• I don’t read many romances these days, but I still have a few auto-buy authors. Courtney Milan is one of these authors. She writes such good books. I’m interested in the people she writes about as well as the time periods she writes about.
  • I’ve had this book for about a year so it was definitely time to read it.
  • The suggested type of book for the August book for the TBR Challenge is to have luscious love scenes. This book is definitely not erotica, but there are some love scenes so that’s close enough for me!

Have you read this book? How did you like it?

 

Books recommended to me . . .

toptentuesday2Top Ten Tuesday is a weekly meme which I take part in occasionally. It’s a great meme hosted by The Broke and the Bookish blog. Every week a new topic is presented. It’s not only fun to think about my list, but to read what other people come up with!

This week we’re talking about the books recommended to us.

  • Most are books I’ve bought already,
  • Most are books from authors I haven’t read yet and
  • Most are recommendations from blogs I regularly read because we read a lot of the same kinds of books.

1. The Magicians series by Lev GrossmanMogsy from Bibliosanctum wrote a review of the third book which makes me want to read these even though she didn’t like the first book nearly as much.

2. Elantris by Brandon Sanderson–A number of the people whose reviews I trust and who read a lot of the kinds of books I read–For example, Tabitha @ Not Yet Read gave the book 5 stars.

3. The Lies of Locke Lamora by Scott Lynch–Another book which so many people whose reviews I read recommend. Anya @ On Starships and Dragonwings gave it 5 stars.

4. His Majesty’s Dragon (Temeraire series) by Naomi Novik–And another highly recommended book. I think Lark @ The Bookwyrm’s Hoard was the first blogger to mention this book to me. She gave the book 5 stars.

5. Underground by Kat Richardson (and the whole Greywalker series)–recommended by Kimba @ Caffeinated Book Reviewer as a series I would like. I’ve read the first two books in the series and liked them a lot. Kimba gave this book 5 stars.

6. Memory Zero by Keri Arthur (and others in the Spook Squad series)–recommended by Lark @ The Bookwyrm’s Hoard

7. Cress by Marissa Meyer–This series is very popular, recommended by many bloggers and I’ve read the first two books and like them a lot.

8. Ancillary Justice by Ann Leckie–This book won the Hugo, Nebula, British Science Fiction, Locus and Arthur C. Clarke Awards for 2013. Nathan @ Fantasy Book Barn gave this book 5 stars.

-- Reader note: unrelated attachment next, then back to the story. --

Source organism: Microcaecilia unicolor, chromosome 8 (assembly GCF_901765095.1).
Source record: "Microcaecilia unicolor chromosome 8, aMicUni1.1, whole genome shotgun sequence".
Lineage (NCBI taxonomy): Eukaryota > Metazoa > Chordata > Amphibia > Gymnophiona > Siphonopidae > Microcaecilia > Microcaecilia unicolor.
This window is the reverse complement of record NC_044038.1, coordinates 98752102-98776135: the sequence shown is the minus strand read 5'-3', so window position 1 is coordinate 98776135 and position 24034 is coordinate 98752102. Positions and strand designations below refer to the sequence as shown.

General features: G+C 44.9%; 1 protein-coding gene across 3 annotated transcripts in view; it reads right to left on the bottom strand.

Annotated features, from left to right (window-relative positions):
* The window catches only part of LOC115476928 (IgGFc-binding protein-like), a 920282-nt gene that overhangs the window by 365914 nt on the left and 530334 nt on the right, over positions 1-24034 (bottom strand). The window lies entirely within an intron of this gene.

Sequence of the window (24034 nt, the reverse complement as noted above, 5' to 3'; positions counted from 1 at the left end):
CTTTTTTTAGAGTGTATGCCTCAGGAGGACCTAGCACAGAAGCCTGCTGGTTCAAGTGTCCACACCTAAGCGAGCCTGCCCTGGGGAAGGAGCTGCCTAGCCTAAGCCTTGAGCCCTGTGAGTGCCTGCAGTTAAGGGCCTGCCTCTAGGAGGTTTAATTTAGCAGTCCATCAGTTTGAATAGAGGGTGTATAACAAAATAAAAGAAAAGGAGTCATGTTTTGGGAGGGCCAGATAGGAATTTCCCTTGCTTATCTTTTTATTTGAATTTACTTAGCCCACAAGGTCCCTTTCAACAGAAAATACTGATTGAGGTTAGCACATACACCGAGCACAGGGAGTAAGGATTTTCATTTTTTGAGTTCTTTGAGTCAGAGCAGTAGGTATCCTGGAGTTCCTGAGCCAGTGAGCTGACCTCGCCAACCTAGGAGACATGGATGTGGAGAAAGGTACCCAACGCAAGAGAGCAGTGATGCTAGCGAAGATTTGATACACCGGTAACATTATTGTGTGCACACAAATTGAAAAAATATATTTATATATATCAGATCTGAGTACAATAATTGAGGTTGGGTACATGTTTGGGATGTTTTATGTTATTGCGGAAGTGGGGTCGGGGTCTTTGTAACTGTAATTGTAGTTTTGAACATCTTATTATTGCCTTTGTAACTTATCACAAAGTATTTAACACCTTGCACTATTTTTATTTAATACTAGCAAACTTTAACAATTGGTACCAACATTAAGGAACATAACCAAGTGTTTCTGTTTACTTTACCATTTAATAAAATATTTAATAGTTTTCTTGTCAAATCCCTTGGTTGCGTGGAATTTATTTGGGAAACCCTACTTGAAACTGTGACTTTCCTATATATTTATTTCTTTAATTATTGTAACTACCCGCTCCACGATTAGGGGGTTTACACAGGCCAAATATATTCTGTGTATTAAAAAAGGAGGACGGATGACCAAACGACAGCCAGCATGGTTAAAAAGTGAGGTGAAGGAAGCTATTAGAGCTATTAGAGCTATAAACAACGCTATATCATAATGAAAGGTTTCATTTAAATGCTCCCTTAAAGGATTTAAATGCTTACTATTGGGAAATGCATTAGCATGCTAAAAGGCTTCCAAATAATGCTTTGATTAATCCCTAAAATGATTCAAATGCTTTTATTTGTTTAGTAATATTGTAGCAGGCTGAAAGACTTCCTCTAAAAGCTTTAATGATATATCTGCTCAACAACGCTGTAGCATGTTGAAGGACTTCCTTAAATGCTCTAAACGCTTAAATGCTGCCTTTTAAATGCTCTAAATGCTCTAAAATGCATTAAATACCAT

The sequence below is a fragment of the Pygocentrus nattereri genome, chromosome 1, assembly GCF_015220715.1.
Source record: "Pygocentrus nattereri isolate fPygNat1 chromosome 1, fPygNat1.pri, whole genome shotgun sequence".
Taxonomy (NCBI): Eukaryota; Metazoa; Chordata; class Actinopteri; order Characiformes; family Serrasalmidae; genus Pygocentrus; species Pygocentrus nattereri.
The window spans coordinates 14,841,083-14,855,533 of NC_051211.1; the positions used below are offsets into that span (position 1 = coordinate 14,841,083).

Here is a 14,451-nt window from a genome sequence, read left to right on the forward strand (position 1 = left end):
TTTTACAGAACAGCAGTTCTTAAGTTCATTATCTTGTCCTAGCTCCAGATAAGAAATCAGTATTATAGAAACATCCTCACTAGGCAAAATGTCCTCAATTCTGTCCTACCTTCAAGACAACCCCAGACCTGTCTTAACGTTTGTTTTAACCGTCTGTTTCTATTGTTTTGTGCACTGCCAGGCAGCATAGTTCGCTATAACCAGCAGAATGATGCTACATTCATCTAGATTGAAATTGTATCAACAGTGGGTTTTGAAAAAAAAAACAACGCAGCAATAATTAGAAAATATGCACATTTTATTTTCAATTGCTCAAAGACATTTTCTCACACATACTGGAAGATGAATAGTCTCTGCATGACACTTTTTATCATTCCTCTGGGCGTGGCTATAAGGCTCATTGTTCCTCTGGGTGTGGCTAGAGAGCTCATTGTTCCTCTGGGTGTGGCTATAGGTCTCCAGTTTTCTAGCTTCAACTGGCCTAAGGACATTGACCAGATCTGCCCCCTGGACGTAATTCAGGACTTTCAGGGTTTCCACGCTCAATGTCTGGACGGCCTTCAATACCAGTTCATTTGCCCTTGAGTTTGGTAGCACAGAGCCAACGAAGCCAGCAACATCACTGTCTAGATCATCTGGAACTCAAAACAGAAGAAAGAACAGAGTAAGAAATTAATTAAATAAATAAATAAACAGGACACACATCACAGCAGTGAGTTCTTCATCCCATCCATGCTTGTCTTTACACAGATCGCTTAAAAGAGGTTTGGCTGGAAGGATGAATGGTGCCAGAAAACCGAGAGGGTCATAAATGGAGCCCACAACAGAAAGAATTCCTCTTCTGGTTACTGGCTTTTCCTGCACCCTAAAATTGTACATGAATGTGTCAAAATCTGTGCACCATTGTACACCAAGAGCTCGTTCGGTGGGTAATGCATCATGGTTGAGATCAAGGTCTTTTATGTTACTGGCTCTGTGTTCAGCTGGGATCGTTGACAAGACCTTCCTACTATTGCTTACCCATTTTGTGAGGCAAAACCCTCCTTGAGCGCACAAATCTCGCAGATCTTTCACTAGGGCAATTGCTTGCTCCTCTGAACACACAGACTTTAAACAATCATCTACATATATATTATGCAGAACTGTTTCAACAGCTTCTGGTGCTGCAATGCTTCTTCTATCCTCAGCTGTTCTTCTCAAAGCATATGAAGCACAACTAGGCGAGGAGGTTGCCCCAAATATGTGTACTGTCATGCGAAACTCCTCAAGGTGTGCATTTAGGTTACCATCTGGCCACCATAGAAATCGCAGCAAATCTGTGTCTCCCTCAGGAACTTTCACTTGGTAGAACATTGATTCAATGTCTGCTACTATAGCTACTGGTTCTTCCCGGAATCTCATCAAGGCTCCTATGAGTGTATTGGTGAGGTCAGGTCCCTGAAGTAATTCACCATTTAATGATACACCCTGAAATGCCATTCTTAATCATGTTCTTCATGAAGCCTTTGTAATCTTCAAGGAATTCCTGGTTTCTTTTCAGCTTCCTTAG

9. The Apple Orchard by Susan Wiggs–recommended by Lark @ The Bookwyrm’s Hoard

10. The Jack Reacher series (Killing Floor, book 1) by Lee Child–recommended by Li at Me and My Books

Sunday Post: August 17

rp_sundaypostmeme13.jpg

 

The Sunday Post is a meme hosted by Kimba at Caffeinated Book Reviewer.

I like this meme because it gives me an opportunity to take a look back at last week and forward to next week in both my personal life and my blog and book life! I also like to see what other people are doing and what books everyone is reading. This is a great meme to take part in every week and I thank Kimba for hosting it!

 

Last Week

Home & blogBailey_081614

My older daughter visited last weekend. She left Sunday to go home. We talked her into a short detour and went to visit the puppies. That also gave us a chance to ask questions and make sure we’re ready for the puppy on Saturday. So exciting.

The puppy–Bailey–a black Labrador Retriever–came home with my daughter and I yesterday. She already comes pretty well when we call her name, rode home in the crate with a minimum of fuss and is so much fun! I’m putting up a picture of her. I’m a proud grandma! I’m sure I’ll be adding photos for the next few weeks while I’m here…LOL

I’ve spent some time reading and blogging, visiting other blogs and getting caught up. I had a backlog of comments I had missed. I think I got caught up.

 Blog posts

Books

What I’m reading

The Heiress Effect by Courtney Milan

Unhinged by A. G. Howard (audiobook)

What I read this week

Break In by Dick Francis (audiobook)

Suddenly Last Summer by Sarah Morgan

E-books & Audiobooks bought (or free)

The Magicians & The Magician King by Lev Grossman

Underground by Kat Richardson

John Golden: Freelance Debugger by Django Wexler

Skinwalker by Faith Hunter

Audiobooks (2 for 1 sale and Daily Deals on Audible)

Hammered by Kevin Hearne

The Rose and the Thorn by Michael J. Sullivan